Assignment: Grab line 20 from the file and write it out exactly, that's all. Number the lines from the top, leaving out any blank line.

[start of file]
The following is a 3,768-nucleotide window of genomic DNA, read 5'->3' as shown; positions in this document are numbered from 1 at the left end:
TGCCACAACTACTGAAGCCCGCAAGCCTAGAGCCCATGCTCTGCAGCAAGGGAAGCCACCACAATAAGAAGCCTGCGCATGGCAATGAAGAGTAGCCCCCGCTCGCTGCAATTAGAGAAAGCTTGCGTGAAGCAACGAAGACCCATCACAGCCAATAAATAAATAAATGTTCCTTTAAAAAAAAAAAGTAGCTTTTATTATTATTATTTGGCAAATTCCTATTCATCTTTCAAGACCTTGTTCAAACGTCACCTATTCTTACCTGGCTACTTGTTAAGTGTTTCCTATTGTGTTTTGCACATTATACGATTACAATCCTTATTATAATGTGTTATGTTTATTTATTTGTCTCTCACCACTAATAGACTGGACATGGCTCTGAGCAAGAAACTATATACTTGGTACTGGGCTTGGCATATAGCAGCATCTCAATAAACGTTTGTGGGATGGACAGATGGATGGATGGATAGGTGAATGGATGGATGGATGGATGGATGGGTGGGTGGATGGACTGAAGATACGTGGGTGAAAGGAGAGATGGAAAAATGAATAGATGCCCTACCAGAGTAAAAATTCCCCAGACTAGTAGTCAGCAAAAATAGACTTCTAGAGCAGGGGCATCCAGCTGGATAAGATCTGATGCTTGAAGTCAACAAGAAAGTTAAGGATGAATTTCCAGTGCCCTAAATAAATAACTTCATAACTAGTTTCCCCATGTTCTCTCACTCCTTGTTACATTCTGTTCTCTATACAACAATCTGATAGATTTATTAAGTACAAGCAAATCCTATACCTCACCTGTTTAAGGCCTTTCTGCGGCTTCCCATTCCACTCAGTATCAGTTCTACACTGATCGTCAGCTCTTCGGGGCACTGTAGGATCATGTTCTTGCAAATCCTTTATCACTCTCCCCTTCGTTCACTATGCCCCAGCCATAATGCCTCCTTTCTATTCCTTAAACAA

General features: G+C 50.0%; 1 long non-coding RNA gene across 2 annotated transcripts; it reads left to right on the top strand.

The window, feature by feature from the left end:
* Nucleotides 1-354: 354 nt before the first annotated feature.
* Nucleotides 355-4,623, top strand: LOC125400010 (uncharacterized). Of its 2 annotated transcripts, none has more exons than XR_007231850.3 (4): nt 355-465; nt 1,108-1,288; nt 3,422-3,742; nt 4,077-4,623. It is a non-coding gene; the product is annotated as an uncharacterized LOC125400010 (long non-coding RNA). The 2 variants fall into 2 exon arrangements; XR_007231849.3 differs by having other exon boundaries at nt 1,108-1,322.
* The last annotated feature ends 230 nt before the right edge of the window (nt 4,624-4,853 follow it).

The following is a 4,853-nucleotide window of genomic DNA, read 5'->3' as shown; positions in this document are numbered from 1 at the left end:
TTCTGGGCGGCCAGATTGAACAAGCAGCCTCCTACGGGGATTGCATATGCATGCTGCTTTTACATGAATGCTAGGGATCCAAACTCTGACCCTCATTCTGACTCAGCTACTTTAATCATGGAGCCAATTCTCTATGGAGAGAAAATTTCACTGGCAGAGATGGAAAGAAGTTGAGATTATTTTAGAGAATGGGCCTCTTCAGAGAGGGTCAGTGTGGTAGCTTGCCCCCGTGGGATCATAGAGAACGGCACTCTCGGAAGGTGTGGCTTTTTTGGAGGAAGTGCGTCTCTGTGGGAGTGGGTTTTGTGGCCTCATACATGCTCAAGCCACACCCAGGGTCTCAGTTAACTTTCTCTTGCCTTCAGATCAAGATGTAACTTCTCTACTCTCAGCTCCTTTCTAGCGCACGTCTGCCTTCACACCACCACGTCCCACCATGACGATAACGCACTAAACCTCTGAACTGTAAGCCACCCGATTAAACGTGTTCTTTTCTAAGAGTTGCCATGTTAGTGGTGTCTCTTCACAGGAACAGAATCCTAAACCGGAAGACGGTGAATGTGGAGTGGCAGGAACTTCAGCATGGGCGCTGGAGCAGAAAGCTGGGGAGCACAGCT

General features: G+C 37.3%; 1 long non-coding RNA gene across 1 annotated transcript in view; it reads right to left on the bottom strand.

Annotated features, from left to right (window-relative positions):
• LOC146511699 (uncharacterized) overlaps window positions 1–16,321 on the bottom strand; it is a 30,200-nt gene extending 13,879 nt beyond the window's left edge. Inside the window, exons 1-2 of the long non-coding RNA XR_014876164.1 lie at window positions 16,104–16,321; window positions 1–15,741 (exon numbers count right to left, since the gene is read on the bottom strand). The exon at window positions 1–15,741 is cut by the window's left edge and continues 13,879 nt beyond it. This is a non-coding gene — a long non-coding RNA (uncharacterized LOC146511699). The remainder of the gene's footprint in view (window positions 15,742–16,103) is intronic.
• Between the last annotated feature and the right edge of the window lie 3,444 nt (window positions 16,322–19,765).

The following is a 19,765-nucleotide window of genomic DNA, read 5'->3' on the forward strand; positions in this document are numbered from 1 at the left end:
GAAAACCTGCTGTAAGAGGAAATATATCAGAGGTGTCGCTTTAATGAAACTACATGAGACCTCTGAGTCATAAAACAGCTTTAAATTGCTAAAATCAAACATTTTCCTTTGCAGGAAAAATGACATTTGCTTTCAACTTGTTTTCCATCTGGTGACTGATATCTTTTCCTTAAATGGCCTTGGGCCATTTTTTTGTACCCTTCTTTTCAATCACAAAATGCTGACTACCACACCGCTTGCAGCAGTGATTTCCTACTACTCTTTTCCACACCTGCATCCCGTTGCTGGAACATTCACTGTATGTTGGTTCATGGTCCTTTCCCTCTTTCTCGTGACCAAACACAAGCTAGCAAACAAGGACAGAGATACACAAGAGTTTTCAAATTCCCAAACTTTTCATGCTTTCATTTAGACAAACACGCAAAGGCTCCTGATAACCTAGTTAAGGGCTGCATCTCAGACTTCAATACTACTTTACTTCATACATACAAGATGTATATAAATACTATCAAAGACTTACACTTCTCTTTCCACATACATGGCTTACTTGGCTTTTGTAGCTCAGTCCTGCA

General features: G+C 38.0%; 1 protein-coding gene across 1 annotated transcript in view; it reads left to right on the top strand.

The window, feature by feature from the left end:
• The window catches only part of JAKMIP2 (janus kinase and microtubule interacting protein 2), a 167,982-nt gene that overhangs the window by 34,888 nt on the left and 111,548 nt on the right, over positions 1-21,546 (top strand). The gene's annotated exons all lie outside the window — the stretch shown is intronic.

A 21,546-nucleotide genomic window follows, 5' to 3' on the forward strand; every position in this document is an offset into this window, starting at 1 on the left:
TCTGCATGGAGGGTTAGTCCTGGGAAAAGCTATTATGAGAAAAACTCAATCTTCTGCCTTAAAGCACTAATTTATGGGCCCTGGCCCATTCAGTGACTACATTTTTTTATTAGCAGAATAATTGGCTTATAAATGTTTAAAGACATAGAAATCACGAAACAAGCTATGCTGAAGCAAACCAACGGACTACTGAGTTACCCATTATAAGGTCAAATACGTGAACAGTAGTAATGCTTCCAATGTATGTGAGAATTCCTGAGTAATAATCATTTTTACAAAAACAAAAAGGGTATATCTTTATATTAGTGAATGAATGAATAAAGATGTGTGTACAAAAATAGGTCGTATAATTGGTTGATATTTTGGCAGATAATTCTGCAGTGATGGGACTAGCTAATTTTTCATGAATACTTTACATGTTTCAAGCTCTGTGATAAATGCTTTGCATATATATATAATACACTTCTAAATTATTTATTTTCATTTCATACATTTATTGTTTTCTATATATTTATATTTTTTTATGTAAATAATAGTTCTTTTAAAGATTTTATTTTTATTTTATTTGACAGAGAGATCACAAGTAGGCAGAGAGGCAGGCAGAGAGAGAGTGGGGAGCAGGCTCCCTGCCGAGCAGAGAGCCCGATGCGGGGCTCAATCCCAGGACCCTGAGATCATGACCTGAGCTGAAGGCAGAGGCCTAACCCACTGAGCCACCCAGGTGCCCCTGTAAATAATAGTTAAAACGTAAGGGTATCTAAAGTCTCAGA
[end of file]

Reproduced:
TCTGCATGGAGGGTTAGTCCTGGGAAAAGCTATTATGAGAAAAACTCAATCTTCTGCCTTAAAGCACTAATTTATGGGCCCTGGCCCATTCAGTGACTACATTTTTTTATTAGCAGAATAATTGGCTTATAAATGTTTAAAGACATAGAAATCACGAAACAAGCTATGCTGAAGCAAACCAACGGACTACTGAGTTACCCATTATAAGGTCAAATACGTGAACAGTAGTAATGCTTCCAATGTATGTGAGAATTCCTGAGTAATAATCATTTTTACAAAAACAAAAAGGGTATATCTTTATATTAGTGAATGAATGAATAAAGATGTGTGTACAAAAATAGGTCGTATAATTGGTTGATATTTTGGCAGATAATTCTGCAGTGATGGGACTAGCTAATTTTTCATGAATACTTTACATGTTTCAAGCTCTGTGATAAATGCTTTGCATATATATATAATACACTTCTAAATTATTTATTTTCATTTCATACATTTATTGTTTTCTATATATTTATATTTTTTTATGTAAATAATAGTTCTTTTAAAGATTTTATTTTTATTTTATTTGACAGAGAGATCACAAGTAGGCAGAGAGGCAGGCAGAGAGAGAGTGGGGAGCAGGCTCCCTGCCGAGCAGAGAGCCCGATGCGGGGCTCAATCCCAGGACCCTGAGATCATGACCTGAGCTGAAGGCAGAGGCCTAACCCACTGAGCCACCCAGGTGCCCCTGTAAATAATAGTTAAAACGTAAGGGTATCTAAAGTCTCAGA